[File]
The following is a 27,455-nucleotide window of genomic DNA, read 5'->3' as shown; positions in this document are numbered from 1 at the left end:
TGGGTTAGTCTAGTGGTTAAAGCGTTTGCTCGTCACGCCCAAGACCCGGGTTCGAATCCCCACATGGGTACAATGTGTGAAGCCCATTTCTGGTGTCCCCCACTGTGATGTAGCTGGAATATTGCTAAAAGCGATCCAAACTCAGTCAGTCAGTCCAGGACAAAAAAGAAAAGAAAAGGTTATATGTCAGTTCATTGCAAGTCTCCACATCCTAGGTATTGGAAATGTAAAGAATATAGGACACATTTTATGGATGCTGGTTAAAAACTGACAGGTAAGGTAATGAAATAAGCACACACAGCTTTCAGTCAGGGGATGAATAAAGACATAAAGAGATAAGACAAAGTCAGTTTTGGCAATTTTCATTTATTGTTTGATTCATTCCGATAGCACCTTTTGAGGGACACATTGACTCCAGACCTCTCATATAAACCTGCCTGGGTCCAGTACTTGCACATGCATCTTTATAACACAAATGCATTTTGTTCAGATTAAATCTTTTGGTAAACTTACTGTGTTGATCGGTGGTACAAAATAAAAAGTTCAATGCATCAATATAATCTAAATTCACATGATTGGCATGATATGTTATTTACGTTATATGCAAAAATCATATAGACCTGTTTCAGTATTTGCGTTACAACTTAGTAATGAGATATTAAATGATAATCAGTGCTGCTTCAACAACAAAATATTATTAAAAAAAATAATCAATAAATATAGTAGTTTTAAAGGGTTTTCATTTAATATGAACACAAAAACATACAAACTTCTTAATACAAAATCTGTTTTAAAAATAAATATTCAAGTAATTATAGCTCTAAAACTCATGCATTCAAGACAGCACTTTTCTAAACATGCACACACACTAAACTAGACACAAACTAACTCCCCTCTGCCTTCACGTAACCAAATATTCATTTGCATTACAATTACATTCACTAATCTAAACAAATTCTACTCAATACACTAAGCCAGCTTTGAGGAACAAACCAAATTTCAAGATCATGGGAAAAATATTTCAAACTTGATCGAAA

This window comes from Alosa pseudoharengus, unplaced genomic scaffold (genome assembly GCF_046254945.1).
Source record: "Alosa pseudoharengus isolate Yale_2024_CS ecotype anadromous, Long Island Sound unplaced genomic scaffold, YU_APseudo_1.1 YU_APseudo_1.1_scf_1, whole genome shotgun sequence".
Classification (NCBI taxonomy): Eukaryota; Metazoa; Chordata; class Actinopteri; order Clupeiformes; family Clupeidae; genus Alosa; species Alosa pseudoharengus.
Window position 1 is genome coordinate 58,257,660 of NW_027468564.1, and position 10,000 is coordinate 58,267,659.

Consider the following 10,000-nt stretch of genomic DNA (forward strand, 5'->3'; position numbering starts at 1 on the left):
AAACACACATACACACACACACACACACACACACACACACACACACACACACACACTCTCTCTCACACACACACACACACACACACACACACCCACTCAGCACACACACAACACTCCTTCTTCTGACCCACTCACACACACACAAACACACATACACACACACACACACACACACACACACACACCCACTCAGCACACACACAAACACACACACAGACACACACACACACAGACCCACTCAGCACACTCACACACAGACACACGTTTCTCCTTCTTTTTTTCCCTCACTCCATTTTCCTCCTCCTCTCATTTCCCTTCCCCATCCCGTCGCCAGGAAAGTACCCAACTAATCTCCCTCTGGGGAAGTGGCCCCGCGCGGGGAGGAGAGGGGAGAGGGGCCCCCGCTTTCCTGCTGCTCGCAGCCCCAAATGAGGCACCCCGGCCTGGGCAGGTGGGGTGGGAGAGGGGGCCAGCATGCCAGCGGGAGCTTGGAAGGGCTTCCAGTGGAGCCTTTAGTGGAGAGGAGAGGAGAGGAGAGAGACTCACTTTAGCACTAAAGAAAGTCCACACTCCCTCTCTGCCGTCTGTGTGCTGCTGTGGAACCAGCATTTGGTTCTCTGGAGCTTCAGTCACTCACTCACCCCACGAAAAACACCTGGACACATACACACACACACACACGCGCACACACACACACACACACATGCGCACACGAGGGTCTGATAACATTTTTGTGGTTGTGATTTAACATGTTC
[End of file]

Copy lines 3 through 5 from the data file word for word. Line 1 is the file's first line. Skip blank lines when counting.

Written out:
This window comes from Alosa pseudoharengus, unplaced genomic scaffold (genome assembly GCF_046254945.1).
Source record: "Alosa pseudoharengus isolate Yale_2024_CS ecotype anadromous, Long Island Sound unplaced genomic scaffold, YU_APseudo_1.1 YU_APseudo_1.1_scf_1, whole genome shotgun sequence".
Classification (NCBI taxonomy): Eukaryota; Metazoa; Chordata; class Actinopteri; order Clupeiformes; family Clupeidae; genus Alosa; species Alosa pseudoharengus.